Natale Ghent (1962-) Biography
Personal, Addresses, Career, Honors Awards, Writings, Work in Progress, Sidelights
Born 1962, in Brookfield, IL; Education: University of Guelph, B.A. (English literature), 1992; attended University of California—San Diego.
Agent—c/o Author Mail, Candlewick Press, 2067 Massachusetts Ave., Cambridge, MA 02140.
Author and journalist.
Our Choice selection, Canadian Children's Book Centre, 2001, Dog Writers of American award nomination, 2001, and Young Adult Top Forty selection, Pennsylvania School Library Association, all for Piper; top ten books for spring citation, Toronto Globe and Mail, 2003, for No Small Thing.
Piper, illustrated by Cindy Ghent, Orca (Custer, WA), 2000.
No Small Thing, HarperCollins (Toronto, Ontario, Canada), 2003, Candlewick Press (Cambridge, MA), 2004.
A third novel, The Book of Living and Dying.
Children's author Natale Ghent grew up among horses, chickens, dogs, and an assortment of other animals. Born in Illinois, Ghent moved to the Canadian countryside when she was seven. This rural upbringing shows itself in Piper, Ghent's first novel for middle readers, according to Canadian Materials critic Kristin Butcher. Writing about "a subject with which she is very familiar," observed Butcher, Ghent's "knowledge of all aspects of farm life, and particularly dogs, . . . makes this story come alive."
Piper follows the story of eleven-year-old Wesley, whose father dies, forcing Wesley and her mother to move in with her Aunt Cindy who lives on a farm, raising sheep. When one of her sheep dogs gives birth, Wesley begs her aunt to try to revive the runt of the litter, who is not breathing. Her aunt successfully brings it back to life, beginning a relationship between Wesley and the dog, Piper. Wesley begins to train Piper to be a herd dog and to eventually enter her in competition. When Wesley is attacked by a pack of coyotes and Piper comes to her aid, their part in the competition must be put on hold. However, the bond between the two only grows stronger. Booklist's Denise Wilms predicted that children "will respond to the drama near the story's end," finding Ghent's "interwoven information on training herd dogs . . . a plus." A Resource Links reviewer remarked that "This book portrays beautifully the relationship of a young girl and her dog."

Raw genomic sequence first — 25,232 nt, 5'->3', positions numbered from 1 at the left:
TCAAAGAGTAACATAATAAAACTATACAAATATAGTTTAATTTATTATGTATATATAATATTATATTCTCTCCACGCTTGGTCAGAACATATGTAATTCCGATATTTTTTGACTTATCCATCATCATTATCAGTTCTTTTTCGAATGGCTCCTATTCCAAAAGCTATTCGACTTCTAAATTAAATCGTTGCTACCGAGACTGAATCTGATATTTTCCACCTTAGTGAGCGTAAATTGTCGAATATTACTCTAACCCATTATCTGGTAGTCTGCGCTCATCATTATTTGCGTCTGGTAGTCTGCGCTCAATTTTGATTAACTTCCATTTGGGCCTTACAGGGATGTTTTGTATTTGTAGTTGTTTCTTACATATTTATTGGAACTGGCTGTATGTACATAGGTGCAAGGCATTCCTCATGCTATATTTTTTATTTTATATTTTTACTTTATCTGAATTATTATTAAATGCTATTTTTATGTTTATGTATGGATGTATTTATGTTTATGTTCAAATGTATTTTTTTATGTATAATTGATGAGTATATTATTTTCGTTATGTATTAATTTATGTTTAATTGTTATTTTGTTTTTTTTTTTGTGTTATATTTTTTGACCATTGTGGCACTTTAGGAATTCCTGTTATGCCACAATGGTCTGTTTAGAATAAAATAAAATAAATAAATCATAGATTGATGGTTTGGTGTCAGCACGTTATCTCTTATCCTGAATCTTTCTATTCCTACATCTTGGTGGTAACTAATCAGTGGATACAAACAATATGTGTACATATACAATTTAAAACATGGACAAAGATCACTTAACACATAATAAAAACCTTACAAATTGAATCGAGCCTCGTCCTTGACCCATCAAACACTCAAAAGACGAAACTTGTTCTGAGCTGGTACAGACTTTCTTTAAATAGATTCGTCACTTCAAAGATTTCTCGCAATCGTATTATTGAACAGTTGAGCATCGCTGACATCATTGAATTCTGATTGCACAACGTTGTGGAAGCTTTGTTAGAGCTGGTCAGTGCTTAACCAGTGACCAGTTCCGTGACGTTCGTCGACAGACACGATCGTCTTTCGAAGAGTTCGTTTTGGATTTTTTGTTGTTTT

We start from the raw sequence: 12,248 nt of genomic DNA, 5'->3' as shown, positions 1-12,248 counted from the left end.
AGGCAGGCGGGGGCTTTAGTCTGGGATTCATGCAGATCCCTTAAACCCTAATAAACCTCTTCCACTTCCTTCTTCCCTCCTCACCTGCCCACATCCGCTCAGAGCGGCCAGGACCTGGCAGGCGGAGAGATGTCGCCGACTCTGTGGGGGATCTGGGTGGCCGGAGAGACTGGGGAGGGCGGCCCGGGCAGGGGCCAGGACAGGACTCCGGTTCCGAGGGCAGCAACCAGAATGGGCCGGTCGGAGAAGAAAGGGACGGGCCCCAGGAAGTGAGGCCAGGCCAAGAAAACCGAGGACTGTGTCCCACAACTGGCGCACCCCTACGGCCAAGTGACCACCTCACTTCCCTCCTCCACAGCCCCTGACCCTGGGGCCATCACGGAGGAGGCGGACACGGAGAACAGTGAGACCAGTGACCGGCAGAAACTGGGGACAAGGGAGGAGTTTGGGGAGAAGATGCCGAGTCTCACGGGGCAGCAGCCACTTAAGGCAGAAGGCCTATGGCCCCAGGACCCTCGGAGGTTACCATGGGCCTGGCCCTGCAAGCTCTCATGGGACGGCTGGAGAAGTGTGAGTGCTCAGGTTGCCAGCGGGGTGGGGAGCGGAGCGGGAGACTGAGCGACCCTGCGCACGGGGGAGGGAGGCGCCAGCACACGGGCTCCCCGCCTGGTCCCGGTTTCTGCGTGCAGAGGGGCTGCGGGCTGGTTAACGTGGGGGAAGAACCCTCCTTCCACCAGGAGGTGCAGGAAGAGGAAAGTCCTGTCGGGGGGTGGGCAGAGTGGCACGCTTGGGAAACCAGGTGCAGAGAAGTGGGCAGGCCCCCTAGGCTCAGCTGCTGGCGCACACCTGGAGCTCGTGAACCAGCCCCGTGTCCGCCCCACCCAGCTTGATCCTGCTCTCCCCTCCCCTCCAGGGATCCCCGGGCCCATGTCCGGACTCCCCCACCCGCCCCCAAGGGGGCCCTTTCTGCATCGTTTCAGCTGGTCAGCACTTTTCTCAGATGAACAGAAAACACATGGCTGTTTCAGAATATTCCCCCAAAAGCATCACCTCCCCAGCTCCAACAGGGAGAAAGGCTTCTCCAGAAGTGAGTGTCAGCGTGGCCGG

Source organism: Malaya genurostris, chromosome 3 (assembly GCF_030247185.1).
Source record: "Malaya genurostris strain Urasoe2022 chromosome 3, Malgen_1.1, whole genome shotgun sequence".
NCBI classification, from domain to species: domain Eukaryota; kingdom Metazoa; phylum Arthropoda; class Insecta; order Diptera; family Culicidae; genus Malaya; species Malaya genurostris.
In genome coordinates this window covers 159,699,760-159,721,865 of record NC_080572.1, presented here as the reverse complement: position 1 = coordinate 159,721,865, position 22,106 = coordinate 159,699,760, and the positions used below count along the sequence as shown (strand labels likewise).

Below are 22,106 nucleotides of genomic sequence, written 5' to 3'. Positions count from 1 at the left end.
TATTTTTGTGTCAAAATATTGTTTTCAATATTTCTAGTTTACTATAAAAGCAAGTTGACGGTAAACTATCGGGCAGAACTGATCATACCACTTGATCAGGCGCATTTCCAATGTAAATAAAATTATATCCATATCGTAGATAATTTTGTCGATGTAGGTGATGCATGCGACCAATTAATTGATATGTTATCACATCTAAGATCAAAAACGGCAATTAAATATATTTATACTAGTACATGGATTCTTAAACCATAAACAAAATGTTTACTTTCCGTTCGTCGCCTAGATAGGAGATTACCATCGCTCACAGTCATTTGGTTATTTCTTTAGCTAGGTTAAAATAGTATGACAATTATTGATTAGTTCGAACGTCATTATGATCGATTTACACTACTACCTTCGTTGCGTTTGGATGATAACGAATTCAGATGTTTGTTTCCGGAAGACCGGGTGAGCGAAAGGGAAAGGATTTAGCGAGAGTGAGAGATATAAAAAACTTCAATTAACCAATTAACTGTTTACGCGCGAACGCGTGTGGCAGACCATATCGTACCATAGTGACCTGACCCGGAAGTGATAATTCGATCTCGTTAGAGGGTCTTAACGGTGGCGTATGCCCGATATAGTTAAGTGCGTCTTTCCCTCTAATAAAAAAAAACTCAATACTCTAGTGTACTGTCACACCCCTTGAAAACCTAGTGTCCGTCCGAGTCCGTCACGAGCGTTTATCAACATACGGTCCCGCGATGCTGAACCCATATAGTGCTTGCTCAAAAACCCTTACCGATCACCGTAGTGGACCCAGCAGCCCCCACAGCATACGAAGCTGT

In No Small Thing, the author's second work for children, an ad in the local newspaper changes the life of twelve-year-old Nathaniel and his family. Nathaniel is trying to cope with a younger sister who is a bit odd, an older sister with whom he is always fighting, and the loss of his father, who left the family. After reading an ad for a free pony, Nathaniel convinces his mother to let him take it. Subsequently, Nathaniel—and his family—embarks on a journey of self-discovery. Books in Canada reviewer Pat Barclay wrote that this experience "brings the whole family a measure of the security for which they yearn and a better understanding of each other." Gwyneth Evans, in a Quill & Quire review, credited Ghent for creating a "loveable young hero" who faces adversity with a positive attitude and judged the work as an "absorbing story."
Biographical and Critical Sources
Booklist, March 1, 2001, Denise Wilms, review of Piper, p. 1278.
Books in Canada, summer, 2003, Pat Barclay, review of No Small Thing.
Canadian Materials, March 30, 2001, Kristin Butcher, review of Piper.
Quill & Quire, January, 2001, Lian Goodall, review of Piper, p. 36; April, 2003, Gwyneth Evans, review of No Small Thing.
Resource Links, December, 2000, review of Piper, p. 11.
Globe and Mail (Toronto, Ontario, Canada) March 29, 2003, review of No Small Thing.
Toronto Star, September, 11, 2003, Rachel Charney, review of No Small Thing.
Natale Ghent Home Page, http://www.nataleghent.com/ (September 16, 2003).
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